LC notch filter not working!

oopere wrote:


Why are you asking me? I have no idea what the load is - I'm not the OP.
Ed
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From: snipped-for-privacy@googlemail.com on 26 Apr 2007 02:36:19 -0700

Only if you have the theoretical zero-loss components.

+/-20%
OK. At 13.56 MHz, the reactance of the inductor is ~ 852 Ohms. The impedance magnitude of a parallel-tuned circuit at resonance is very close to Q * X where Q is the total quality factor of both inductance and capacitance and X is the resonance reactance of either L or C.
Using a toroid inductor with a Q0 will get you a resonance magnitude of about 127.8 KOhms. Using a solenoidal form inductor the Q is closer to 50 and the resonance magnitude would be about 42.6 KOhms.
A series impedance between source and load, the load being a finite resistance of some sort, makes a simple voltage divider...the impedance of the parallel-resonant circuit being resistive at resonance. If the load is on the order of 100 KOhms or more, the voltage drop will be small; if it is on the order of 100 Ohms, the voltage drop at resonance is great. But, with a low load resistance, there will be a decided loss of voltage on either side of resonance due to finite impedance magnitude of the tuned circuit.

That depends on just where you are observing. Putting a scope probe on the load end will detune the L-C since the probe itself has a capacitance which is very close to what you've chosen. That can be calculated and proven but the impedance math gets more complicated. Note: The load end also has some capacitance at this frequency and that will detune the resonance as well.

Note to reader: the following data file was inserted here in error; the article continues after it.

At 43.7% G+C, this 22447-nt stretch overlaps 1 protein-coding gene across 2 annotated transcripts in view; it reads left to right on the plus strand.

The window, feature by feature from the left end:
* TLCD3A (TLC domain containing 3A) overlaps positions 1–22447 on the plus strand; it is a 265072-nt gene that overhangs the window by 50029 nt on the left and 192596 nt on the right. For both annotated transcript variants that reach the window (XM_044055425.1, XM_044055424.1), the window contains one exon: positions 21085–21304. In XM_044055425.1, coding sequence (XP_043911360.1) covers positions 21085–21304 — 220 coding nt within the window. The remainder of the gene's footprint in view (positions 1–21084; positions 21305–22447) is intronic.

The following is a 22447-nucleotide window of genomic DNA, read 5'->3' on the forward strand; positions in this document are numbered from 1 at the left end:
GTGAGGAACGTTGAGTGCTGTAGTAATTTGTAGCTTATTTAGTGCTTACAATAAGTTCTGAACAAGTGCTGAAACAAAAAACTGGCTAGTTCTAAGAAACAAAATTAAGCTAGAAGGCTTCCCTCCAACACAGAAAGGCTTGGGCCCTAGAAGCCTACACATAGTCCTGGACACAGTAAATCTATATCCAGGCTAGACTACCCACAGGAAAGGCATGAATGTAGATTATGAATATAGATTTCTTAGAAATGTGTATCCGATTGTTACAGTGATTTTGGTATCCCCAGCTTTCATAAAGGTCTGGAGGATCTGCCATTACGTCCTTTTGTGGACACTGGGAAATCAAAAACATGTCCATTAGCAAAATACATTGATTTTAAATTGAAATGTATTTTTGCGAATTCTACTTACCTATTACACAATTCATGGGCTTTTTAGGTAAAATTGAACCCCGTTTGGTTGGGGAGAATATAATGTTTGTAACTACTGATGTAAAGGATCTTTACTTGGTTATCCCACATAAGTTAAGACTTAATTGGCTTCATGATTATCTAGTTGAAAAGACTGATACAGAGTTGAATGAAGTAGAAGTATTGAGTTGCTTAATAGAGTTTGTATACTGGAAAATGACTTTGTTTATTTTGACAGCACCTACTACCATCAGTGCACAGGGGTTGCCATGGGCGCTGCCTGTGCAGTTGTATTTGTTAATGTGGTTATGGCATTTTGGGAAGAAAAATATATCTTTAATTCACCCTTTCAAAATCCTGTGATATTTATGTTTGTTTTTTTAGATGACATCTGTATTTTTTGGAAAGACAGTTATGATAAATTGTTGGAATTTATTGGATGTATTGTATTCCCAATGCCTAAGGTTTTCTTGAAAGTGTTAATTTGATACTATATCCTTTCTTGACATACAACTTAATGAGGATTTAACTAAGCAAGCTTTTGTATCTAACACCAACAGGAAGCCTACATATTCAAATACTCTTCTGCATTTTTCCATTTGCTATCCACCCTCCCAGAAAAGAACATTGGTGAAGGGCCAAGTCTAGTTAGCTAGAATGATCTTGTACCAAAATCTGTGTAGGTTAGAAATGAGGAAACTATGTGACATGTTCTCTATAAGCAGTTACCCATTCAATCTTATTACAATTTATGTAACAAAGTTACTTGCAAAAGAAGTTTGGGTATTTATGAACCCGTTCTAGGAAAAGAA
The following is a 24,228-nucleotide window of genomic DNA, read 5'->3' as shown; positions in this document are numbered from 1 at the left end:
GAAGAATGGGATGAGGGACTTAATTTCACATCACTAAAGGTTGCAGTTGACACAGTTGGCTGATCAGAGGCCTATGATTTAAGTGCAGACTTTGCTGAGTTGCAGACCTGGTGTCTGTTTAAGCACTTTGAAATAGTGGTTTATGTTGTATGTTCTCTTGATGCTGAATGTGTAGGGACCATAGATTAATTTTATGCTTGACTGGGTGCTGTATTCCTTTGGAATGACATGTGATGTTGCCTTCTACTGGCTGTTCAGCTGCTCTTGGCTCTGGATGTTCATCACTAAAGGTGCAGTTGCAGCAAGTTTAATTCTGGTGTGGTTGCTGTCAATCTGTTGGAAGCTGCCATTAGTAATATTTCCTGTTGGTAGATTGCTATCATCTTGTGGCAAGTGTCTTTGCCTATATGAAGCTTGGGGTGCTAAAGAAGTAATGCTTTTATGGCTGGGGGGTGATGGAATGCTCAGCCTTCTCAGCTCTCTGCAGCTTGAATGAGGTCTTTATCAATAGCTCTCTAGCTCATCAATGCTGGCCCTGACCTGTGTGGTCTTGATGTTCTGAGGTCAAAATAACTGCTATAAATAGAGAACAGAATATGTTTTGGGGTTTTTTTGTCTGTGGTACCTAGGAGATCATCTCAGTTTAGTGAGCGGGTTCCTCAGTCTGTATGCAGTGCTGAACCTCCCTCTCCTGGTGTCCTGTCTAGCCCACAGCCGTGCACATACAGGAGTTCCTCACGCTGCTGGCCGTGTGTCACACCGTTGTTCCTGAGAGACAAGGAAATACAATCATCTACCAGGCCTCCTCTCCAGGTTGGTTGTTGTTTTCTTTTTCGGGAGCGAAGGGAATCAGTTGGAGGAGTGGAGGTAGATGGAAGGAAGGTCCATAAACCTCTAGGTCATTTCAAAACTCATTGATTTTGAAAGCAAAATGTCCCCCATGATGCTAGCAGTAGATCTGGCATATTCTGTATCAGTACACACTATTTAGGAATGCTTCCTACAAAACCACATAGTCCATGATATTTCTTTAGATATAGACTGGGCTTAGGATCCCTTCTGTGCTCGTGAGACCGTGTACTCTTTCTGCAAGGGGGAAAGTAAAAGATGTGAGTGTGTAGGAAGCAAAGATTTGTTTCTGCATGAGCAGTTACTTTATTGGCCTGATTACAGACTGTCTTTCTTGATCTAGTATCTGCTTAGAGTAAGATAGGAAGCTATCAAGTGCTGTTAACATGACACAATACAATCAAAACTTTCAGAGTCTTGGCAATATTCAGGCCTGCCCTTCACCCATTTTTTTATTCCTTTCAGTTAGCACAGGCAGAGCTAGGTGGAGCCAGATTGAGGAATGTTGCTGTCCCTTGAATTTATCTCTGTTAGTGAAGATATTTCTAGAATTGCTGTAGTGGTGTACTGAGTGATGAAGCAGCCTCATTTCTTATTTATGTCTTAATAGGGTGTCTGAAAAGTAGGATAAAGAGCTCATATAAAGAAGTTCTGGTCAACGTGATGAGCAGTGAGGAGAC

Someone else suggested a shunting trap of a series L-C rather than a parallel L-C. That wouldn't be much better since the off-resonance impedance of a series trap will affect the source end's impedance and thus its gain. Such an application needs to take into account the entire circuit's impedances including circuit capacitance of both source and load, as with the parallel L-C that needs to include pass frequency as well as notch frequency..

In general, the "trap" circuits used in the past (early TV receivers of 50 years ago) were only partially-successful, primarily concerned with bandpass shaping without assuming anything close to high attenuation at a single frequency. They worked fine at the high source and load impedances for tubes but not at all optimum for solid-state active devices.